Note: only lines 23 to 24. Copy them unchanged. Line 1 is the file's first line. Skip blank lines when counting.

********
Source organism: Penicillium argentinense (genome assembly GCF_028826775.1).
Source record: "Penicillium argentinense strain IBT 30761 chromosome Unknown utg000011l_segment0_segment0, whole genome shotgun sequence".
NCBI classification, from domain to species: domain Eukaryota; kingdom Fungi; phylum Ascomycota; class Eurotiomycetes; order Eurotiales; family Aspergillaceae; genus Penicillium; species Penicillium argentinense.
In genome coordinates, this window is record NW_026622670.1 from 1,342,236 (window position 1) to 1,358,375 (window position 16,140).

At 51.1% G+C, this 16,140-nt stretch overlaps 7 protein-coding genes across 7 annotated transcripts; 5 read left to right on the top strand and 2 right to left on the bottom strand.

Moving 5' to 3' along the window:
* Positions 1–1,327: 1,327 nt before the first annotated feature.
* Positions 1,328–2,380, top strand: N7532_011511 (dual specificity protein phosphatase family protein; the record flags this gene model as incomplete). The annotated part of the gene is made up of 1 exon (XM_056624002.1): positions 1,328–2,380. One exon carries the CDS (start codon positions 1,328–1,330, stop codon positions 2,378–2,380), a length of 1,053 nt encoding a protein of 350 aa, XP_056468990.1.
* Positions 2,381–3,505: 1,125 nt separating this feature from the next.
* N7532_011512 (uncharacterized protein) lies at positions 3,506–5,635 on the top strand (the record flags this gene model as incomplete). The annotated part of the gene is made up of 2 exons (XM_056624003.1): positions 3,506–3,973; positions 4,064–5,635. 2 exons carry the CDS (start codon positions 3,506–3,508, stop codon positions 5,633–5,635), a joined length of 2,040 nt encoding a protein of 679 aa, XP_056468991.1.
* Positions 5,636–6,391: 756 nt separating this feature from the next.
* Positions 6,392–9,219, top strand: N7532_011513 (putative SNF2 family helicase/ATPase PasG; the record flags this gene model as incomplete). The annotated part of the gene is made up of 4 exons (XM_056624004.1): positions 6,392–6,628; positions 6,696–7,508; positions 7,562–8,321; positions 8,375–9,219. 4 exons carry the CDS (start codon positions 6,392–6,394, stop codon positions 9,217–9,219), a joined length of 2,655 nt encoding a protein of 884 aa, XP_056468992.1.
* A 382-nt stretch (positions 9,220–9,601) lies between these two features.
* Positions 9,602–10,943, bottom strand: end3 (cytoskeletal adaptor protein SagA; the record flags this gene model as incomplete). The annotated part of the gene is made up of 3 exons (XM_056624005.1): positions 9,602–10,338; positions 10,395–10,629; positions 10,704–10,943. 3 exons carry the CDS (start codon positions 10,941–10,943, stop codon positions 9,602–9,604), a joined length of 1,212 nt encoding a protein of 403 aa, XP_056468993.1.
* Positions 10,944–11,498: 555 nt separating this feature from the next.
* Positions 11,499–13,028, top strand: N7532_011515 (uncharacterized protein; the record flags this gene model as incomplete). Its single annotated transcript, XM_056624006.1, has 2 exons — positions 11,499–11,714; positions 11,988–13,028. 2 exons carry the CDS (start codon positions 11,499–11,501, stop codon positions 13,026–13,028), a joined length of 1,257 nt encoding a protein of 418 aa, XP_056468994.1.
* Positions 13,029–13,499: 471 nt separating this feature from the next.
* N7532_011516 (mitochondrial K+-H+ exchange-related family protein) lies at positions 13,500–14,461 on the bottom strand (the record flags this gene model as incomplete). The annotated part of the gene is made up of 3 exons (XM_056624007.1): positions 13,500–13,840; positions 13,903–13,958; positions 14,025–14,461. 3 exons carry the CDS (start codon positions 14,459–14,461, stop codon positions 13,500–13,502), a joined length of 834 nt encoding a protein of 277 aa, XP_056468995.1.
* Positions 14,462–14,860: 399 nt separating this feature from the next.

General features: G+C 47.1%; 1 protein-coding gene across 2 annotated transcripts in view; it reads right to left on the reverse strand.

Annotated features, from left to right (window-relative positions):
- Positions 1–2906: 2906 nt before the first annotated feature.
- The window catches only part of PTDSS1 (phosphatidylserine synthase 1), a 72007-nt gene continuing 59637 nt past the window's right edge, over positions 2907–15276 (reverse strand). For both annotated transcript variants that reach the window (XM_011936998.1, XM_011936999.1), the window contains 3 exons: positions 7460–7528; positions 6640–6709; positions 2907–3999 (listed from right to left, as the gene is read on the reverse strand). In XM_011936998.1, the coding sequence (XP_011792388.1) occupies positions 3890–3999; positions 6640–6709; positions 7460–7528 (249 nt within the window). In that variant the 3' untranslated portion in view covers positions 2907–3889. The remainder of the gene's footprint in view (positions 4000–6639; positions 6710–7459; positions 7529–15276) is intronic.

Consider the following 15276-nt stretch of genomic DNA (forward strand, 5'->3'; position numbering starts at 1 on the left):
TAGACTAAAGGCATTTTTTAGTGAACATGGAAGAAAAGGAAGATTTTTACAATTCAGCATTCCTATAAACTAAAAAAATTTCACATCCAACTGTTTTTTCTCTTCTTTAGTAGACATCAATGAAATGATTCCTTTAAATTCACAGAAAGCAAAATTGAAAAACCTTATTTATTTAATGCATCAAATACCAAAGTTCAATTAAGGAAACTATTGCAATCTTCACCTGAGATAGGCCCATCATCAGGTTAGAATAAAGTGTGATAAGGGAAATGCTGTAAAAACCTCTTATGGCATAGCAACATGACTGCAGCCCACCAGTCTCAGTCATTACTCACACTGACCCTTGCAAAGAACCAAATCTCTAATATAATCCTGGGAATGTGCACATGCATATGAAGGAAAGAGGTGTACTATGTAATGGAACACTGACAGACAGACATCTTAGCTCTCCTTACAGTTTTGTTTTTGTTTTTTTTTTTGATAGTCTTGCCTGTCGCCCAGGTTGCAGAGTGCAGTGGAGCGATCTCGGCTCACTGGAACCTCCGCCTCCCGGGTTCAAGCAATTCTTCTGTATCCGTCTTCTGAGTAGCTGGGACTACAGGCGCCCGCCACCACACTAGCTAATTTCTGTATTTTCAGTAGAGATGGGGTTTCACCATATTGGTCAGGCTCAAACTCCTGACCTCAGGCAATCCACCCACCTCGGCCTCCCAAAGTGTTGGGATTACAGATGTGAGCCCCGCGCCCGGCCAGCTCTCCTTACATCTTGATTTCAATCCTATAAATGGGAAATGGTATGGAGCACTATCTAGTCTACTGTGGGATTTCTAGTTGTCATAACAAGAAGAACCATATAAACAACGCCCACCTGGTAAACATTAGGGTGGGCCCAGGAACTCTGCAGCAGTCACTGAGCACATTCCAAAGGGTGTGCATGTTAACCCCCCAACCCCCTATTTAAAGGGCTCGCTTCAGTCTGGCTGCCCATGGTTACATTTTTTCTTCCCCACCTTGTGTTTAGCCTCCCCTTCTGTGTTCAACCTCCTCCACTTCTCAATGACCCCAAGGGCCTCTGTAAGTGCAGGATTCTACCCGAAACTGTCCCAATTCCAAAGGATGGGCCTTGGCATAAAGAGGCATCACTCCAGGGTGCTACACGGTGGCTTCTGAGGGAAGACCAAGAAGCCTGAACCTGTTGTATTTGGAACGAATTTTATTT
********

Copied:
- The window catches only part of PTDSS1 (phosphatidylserine synthase 1), a 72007-nt gene continuing 59637 nt past the window's right edge, over positions 2907–15276 (reverse strand). For both annotated transcript variants that reach the window (XM_011936998.1, XM_011936999.1), the window contains 3 exons: positions 7460–7528; positions 6640–6709; positions 2907–3999 (listed from right to left, as the gene is read on the reverse strand). In XM_011936998.1, the coding sequence (XP_011792388.1) occupies positions 3890–3999; positions 6640–6709; positions 7460–7528 (249 nt within the window). In that variant the 3' untranslated portion in view covers positions 2907–3889. The remainder of the gene's footprint in view (positions 4000–6639; positions 6710–7459; positions 7529–15276) is intronic.

Consider the following 15276-nt stretch of genomic DNA (forward strand, 5'->3'; position numbering starts at 1 on the left):